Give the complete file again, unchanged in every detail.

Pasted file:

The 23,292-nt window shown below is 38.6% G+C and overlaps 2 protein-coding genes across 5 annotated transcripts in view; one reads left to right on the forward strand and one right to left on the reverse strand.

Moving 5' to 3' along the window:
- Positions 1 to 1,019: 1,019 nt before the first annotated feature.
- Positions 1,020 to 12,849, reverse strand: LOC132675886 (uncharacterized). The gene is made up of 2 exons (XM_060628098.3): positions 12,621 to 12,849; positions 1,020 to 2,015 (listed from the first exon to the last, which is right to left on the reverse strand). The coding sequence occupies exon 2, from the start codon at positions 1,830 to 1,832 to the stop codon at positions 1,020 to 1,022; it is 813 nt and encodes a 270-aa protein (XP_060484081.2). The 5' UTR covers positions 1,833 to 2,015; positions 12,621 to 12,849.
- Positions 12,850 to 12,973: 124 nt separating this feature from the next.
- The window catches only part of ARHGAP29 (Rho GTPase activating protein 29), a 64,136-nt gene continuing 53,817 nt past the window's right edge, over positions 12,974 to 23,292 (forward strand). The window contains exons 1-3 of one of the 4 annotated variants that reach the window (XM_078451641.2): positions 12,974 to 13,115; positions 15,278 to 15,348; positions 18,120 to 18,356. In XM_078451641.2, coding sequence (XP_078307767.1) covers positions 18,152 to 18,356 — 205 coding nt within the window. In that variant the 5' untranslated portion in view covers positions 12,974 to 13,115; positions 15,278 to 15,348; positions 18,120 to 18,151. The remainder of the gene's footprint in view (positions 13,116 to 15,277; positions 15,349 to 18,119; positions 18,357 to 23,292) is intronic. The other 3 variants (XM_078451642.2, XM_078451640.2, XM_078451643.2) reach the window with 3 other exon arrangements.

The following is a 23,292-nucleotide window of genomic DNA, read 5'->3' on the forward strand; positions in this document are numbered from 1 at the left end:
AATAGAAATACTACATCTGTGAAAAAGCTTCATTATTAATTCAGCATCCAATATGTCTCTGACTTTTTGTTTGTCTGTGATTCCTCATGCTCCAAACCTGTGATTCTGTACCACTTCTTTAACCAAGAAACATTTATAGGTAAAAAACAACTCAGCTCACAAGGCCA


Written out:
The 23,292-nt window shown below is 38.6% G+C and overlaps 2 protein-coding genes across 5 annotated transcripts in view; one reads left to right on the forward strand and one right to left on the reverse strand.

Moving 5' to 3' along the window:
- Positions 1 to 1,019: 1,019 nt before the first annotated feature.
- Positions 1,020 to 12,849, reverse strand: LOC132675886 (uncharacterized). The gene is made up of 2 exons (XM_060628098.3): positions 12,621 to 12,849; positions 1,020 to 2,015 (listed from the first exon to the last, which is right to left on the reverse strand). The coding sequence occupies exon 2, from the start codon at positions 1,830 to 1,832 to the stop codon at positions 1,020 to 1,022; it is 813 nt and encodes a 270-aa protein (XP_060484081.2). The 5' UTR covers positions 1,833 to 2,015; positions 12,621 to 12,849.
- Positions 12,850 to 12,973: 124 nt separating this feature from the next.
- The window catches only part of ARHGAP29 (Rho GTPase activating protein 29), a 64,136-nt gene continuing 53,817 nt past the window's right edge, over positions 12,974 to 23,292 (forward strand). The window contains exons 1-3 of one of the 4 annotated variants that reach the window (XM_078451641.2): positions 12,974 to 13,115; positions 15,278 to 15,348; positions 18,120 to 18,356. In XM_078451641.2, coding sequence (XP_078307767.1) covers positions 18,152 to 18,356 — 205 coding nt within the window. In that variant the 5' untranslated portion in view covers positions 12,974 to 13,115; positions 15,278 to 15,348; positions 18,120 to 18,151. The remainder of the gene's footprint in view (positions 13,116 to 15,277; positions 15,349 to 18,119; positions 18,357 to 23,292) is intronic. The other 3 variants (XM_078451642.2, XM_078451640.2, XM_078451643.2) reach the window with 3 other exon arrangements.

The following is a 23,292-nucleotide window of genomic DNA, read 5'->3' on the forward strand; positions in this document are numbered from 1 at the left end:
AATAGAAATACTACATCTGTGAAAAAGCTTCATTATTAATTCAGCATCCAATATGTCTCTGACTTTTTGTTTGTCTGTGATTCCTCATGCTCCAAACCTGTGATTCTGTACCACTTCTTTAACCAAGAAACATTTATAGGTAAAAAACAACTCAGCTCACAAGGCCA